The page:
Biden admin clears way for N.Y. offshore wind leases

By David Iaconangelo | 12/16/2021 04:04 PM EST

Wind turbine spinning off the coast of Virginia.

A wind turbine — part of a two-turbine pilot project — spins off the coast of Virginia. Francis Chung/E&E News

The Biden administration has found that huge arrays of offshore wind turbines off the coast of New York and New Jersey won’t cause significant impacts to the local environment, clearing the way for highly anticipated lease sales.

Issued by the Interior Department’s Bureau of Ocean Energy Management today, the finding moves the New York Bight closer to being auctioned off to offshore wind developers — a sale that would be the first under President Biden.

Over 7 gigawatts of electricity could be produced in the New York Bight, enough for about 2.6 million homes, according to Interior. That’s close to one-fourth of the offshore wind power that Biden wants to develop across the country by 2030, making it a priority area for the administration.

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The wind power would also feed into dense, fossil-fuel-reliant cities located in two states that are hungry for carbon-free electricity to meet their own net-zero goals.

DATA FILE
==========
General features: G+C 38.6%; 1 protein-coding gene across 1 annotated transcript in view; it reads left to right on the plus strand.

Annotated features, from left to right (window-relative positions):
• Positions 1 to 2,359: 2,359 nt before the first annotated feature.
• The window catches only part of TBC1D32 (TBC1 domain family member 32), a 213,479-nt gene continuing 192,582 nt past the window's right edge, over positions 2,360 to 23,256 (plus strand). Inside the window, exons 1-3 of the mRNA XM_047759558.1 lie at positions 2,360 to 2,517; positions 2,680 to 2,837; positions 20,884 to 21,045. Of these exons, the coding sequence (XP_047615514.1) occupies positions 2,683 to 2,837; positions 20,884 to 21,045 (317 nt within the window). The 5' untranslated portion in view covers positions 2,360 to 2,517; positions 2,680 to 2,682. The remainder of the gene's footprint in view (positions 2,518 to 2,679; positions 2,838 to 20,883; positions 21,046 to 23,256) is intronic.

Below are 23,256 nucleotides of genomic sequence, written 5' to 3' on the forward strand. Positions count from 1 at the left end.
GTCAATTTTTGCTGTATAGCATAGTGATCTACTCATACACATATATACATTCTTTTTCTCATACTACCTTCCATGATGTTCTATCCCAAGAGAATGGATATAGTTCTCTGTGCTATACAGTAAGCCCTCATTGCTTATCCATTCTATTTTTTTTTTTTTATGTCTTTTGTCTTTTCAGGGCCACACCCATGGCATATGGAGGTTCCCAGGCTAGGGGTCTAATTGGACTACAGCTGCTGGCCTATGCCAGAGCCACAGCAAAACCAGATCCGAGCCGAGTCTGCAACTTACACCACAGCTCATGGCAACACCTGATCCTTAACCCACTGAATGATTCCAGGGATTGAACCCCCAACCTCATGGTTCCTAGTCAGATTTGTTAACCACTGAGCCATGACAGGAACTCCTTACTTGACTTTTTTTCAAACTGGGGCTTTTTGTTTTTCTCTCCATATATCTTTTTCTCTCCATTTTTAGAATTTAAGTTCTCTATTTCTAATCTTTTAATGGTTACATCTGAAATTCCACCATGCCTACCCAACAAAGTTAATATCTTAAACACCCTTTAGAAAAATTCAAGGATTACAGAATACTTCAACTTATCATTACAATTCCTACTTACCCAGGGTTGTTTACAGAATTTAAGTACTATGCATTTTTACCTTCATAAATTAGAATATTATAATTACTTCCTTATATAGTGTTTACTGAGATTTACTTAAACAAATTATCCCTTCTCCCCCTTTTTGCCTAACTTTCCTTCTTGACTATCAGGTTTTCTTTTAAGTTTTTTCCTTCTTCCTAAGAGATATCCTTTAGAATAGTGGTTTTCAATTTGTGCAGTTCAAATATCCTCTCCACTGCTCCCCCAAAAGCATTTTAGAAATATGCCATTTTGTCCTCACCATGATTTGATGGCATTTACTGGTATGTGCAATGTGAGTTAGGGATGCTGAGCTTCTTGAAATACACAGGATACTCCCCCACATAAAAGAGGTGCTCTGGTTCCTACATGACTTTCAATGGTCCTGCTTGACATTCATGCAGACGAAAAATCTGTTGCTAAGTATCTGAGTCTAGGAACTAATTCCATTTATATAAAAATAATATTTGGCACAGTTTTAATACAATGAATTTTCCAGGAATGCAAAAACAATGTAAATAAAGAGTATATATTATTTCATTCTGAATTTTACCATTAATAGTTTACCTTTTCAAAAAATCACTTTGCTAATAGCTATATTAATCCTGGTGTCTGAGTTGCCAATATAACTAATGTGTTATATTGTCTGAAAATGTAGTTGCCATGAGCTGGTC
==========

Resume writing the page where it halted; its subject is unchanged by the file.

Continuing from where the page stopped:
In its finding, BOEM said that selling off as many as 10 commercial and research leases to wind developers in the New York Bight would result in "no significant impacts" to the environment, at least during the phase where developers carry out preconstruction surveys and testing in the lease areas.

“The completion of this Environmental Assessment is an important step forward in advancing the Biden-Harris administration’s goal of increasing renewable energy development on federal lands and waters,” said BOEM Director Amanda Lefton.

The review found that impacts on commercial and recreational fishing would be "negligible to minor" and that communication between turbine developers and fishing interests could "greatly reduce the potential for conflict" during early-stage activities.

The fishing industry has been a fierce and recurring source of opposition for East Coast offshore wind projects. That includes people who own recreational fishing businesses, some of whom voiced fears that offshore wind would threaten their livelihoods in a virtual meeting with BOEM officials this month (Greenwire, Dec. 7).

The Responsible Offshore Development Alliance, the fishing industry’s chief voice in disputes over offshore wind, did not immediately comment on the BOEM review.

If BOEM were to begin leasing areas in the New York Bight, each offshore wind project would need to undergo a specific environmental analysis before being built.

But today’s finding lifts the final environmental barrier to the lease sale.

National Ocean Industries Association President Erik Milito recalled the last offshore wind lease sale held by Interior, back in 2018, which netted $405 million worth of bids off the coast of Massachusetts, far exceeding expectations at the time.

Interior’s finding "means that two coastal states with massive populations and large economies are a step closer to new energy and economic opportunities," Milito said.

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